Hot on the heels of some television success, John Schneider tried his hand as a country singer. A brief fling as a pop singer in the early eighties saw Schneider score with a #14 pop cover of Elvis Presley’s “It’s Now Or Never”. Several other pop songs scored with lesser success, but what struck Schneider’s management was that seven of the singles got some country airplay as well. After signing with MCA in mid-1984, he reached the top with “I’ve Been Around Enough To Know”. Schneider hung around the recording studios for another three years and scored three more #1s and five additional Top 10 records, but his heart was too much into being an actor to ever devote to touring and by the end of 1987 he was back to being an actor full-time. All told he charted 17 times with 10 Top 10 records. He wasn’t just a pretty face – he really could sing, and his records were as country as anything going at the time.
SKO/SKB: Many artists reach Nashville as songwriters but also wanting to have careers as performers. In 1986, songwriters Thom Schuyler, J. Fred Knoblock and Paul Overstreet – all of whom had written many hits for other artists – came together and formed an act, obtaining a recording contract in the process. Prior to forming the group, Schuyler and Overstreet had minor chart hits and Knoblock had a pair of country top 10s – one a duet with actress Susan Anton – but with more pop-oriented material.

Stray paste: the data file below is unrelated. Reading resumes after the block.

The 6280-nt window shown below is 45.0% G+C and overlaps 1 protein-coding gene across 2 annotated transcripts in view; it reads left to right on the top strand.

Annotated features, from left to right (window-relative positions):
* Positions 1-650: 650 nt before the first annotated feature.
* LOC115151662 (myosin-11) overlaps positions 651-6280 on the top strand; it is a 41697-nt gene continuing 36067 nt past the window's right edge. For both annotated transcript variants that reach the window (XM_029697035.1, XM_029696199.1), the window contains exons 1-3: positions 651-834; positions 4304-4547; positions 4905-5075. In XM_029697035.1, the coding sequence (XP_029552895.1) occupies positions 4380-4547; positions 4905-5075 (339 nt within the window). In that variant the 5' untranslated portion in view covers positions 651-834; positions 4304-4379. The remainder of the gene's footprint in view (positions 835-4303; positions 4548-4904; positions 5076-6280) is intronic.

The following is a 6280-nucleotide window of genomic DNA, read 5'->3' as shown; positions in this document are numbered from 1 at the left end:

The first two singles, “You Can’t Stop Love” and “Baby’s Got A New Baby,” reached Top 10 status with the latter going to #1 in early 1987. The third single, “American Me,” stalled at #16, but by then Paul Overstreet had reached the decision to go it alone.
Overstreet was replaced by another successful songwriter in Craig Bickhardt and the group became SKB. Three more Top 30 singles followed with “Givers and Takers” reaching #8, but when the next single stiffed at #44, the jig was up. All of these guys continued to provide other singers with material.
Shelly West was the daughter of prominent Nashville star Dottie West. While never as a big star as her mother, Shelly had a five year chart run, both as a solo artist and as part of the David Frizzell-Shelly West duo. As a solo act Shelly charted ten times between 1983 and 1986 with three top ten recordings: “Jose Cuervo” (#1), “Flight 309 To Tennessee” (#4) and “Another Motel Memory” (#10). None of her other charting singles reached the top twenty.
As part of the duet team, Shelly charted ten times from 1981-1985, with four top tens, plus three more to reach the top twenty. The biggest record was “You’re The Reason God Made Oklahoma” which reached #1 in 1981. Shelly and David won the CMA Vocal Duo of the Year awards in 1981 and 1982.